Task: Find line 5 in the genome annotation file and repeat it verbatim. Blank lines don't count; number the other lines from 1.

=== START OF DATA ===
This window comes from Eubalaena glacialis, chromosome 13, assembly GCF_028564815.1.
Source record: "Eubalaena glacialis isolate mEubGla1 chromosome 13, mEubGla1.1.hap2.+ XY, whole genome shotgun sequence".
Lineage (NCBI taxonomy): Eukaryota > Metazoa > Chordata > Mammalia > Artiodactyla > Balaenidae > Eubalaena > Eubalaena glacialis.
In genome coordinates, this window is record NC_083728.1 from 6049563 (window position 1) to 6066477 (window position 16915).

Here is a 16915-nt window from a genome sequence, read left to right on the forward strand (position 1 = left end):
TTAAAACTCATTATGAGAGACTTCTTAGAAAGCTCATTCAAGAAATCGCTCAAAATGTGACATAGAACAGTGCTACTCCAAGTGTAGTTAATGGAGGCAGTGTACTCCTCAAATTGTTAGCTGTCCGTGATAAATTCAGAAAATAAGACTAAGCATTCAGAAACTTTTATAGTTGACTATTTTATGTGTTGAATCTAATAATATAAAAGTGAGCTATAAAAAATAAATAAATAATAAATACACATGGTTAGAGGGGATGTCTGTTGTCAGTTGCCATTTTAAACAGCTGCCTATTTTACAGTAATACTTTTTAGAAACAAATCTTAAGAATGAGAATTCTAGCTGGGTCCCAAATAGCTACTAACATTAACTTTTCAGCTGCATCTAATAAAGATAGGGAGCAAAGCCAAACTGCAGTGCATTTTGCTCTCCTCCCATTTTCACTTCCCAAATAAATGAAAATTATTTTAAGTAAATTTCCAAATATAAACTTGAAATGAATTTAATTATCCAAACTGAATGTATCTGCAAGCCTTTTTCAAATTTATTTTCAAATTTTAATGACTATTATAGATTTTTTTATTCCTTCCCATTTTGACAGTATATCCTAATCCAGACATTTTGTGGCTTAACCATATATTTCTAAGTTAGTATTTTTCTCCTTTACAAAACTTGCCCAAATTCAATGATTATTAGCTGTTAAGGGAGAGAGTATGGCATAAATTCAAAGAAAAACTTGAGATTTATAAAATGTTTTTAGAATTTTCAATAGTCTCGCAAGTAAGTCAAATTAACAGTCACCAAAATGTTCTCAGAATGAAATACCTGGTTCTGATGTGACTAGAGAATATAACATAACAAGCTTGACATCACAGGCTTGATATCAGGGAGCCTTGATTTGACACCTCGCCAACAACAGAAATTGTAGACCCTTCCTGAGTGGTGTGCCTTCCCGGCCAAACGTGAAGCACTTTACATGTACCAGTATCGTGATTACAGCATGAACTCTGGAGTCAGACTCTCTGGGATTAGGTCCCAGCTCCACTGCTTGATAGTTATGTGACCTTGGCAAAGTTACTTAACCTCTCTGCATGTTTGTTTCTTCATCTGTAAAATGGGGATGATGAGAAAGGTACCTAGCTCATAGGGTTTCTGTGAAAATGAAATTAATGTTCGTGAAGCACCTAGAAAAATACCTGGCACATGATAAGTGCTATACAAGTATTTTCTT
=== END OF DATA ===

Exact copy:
Here is a 16915-nt window from a genome sequence, read left to right on the forward strand (position 1 = left end):